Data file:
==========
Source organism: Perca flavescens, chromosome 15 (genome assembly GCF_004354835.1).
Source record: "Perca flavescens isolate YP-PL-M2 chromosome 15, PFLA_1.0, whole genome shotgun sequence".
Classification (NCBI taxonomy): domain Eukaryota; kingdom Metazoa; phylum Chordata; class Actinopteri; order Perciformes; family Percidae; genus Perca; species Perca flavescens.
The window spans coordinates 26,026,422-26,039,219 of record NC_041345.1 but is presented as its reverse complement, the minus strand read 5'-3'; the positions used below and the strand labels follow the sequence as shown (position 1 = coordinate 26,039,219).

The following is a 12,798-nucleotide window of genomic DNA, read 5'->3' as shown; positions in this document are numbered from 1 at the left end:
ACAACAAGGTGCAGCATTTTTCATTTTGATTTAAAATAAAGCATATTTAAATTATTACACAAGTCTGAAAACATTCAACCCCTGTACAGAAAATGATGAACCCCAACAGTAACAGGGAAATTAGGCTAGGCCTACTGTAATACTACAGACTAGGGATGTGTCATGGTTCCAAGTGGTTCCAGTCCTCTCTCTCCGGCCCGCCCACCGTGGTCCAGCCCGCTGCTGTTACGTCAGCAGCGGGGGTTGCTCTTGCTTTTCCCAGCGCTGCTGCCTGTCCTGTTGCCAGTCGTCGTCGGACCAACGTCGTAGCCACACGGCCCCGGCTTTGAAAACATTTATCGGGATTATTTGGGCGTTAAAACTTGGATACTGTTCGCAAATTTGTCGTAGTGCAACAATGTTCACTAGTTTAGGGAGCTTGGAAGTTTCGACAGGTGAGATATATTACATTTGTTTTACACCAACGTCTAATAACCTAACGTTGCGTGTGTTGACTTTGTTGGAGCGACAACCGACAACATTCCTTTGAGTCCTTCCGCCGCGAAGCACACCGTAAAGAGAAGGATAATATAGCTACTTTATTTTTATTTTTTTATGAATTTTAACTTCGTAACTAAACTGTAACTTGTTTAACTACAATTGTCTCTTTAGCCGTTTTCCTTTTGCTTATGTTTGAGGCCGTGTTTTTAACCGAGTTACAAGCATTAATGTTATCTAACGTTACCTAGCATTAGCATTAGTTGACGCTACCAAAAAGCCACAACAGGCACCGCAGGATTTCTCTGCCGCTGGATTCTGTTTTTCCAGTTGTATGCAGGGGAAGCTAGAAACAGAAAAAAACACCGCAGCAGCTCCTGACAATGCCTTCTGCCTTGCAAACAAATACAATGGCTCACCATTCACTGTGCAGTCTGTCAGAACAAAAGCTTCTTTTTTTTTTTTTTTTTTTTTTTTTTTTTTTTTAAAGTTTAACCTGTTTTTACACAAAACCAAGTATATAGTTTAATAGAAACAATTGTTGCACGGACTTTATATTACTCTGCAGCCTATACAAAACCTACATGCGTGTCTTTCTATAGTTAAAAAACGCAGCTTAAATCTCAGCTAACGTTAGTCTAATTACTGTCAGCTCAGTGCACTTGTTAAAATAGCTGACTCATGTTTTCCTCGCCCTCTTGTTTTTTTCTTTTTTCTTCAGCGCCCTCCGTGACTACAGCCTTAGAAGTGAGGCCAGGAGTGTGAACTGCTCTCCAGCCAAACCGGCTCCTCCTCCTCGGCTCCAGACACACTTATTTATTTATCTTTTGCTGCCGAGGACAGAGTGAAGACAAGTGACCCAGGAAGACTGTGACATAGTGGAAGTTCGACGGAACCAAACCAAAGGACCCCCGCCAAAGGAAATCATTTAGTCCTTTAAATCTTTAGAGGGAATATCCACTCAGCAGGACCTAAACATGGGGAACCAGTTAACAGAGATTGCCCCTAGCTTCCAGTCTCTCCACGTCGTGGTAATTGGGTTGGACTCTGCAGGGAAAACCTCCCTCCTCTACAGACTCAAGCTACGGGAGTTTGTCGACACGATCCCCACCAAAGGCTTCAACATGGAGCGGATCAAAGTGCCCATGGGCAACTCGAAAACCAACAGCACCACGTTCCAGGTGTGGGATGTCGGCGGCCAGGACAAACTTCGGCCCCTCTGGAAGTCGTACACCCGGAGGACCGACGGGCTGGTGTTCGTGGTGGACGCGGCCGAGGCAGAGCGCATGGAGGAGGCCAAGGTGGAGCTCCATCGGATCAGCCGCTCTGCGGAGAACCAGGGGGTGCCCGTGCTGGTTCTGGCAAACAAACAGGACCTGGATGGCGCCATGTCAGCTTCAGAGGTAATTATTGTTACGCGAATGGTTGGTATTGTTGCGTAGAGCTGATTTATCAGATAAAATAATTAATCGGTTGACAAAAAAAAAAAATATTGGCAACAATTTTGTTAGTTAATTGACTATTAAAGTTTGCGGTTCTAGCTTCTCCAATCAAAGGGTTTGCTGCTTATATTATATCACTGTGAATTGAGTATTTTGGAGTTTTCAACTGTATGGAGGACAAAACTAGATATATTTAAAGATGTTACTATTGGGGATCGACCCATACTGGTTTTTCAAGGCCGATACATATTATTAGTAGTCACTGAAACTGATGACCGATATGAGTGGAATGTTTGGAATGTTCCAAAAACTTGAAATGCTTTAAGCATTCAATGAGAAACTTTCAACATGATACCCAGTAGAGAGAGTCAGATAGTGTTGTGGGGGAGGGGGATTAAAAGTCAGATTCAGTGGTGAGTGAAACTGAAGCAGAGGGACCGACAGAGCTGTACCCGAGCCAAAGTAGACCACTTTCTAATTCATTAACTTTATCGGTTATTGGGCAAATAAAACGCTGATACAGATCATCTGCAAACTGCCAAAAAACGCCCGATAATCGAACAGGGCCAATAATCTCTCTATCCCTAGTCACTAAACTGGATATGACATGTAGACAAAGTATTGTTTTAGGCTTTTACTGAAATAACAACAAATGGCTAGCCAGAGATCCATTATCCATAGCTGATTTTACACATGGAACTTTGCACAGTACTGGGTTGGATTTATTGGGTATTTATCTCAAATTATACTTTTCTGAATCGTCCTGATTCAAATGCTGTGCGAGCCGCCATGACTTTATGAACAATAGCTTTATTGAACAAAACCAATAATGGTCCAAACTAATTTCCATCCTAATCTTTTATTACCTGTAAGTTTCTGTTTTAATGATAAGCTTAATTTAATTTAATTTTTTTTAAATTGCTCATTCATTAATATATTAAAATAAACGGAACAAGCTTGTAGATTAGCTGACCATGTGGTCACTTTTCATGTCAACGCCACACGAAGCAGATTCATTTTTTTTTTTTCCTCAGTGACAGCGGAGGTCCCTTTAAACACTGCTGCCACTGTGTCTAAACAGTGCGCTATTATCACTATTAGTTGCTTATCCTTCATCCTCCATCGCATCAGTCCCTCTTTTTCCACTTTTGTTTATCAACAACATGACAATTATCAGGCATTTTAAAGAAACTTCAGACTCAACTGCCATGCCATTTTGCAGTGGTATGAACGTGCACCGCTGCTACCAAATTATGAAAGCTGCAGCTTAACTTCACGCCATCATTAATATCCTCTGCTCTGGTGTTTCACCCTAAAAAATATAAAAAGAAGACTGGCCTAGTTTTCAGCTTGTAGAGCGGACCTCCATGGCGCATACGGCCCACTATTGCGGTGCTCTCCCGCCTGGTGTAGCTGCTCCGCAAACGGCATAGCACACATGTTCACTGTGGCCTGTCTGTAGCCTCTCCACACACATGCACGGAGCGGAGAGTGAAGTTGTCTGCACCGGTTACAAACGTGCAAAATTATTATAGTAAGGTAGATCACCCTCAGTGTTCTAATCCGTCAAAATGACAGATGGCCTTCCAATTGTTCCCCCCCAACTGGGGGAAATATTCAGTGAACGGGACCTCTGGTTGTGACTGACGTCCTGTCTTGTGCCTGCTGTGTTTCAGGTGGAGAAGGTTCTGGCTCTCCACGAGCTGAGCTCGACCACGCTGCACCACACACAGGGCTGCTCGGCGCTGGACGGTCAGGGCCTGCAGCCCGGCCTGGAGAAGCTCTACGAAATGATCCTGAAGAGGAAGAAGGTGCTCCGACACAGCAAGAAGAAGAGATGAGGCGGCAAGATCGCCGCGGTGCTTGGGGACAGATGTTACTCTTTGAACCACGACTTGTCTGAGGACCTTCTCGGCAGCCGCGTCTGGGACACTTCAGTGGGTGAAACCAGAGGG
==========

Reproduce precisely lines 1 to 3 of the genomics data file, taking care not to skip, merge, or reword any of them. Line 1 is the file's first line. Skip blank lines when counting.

Source organism: Perca flavescens, chromosome 15 (genome assembly GCF_004354835.1).
Source record: "Perca flavescens isolate YP-PL-M2 chromosome 15, PFLA_1.0, whole genome shotgun sequence".
Classification (NCBI taxonomy): domain Eukaryota; kingdom Metazoa; phylum Chordata; class Actinopteri; order Perciformes; family Percidae; genus Perca; species Perca flavescens.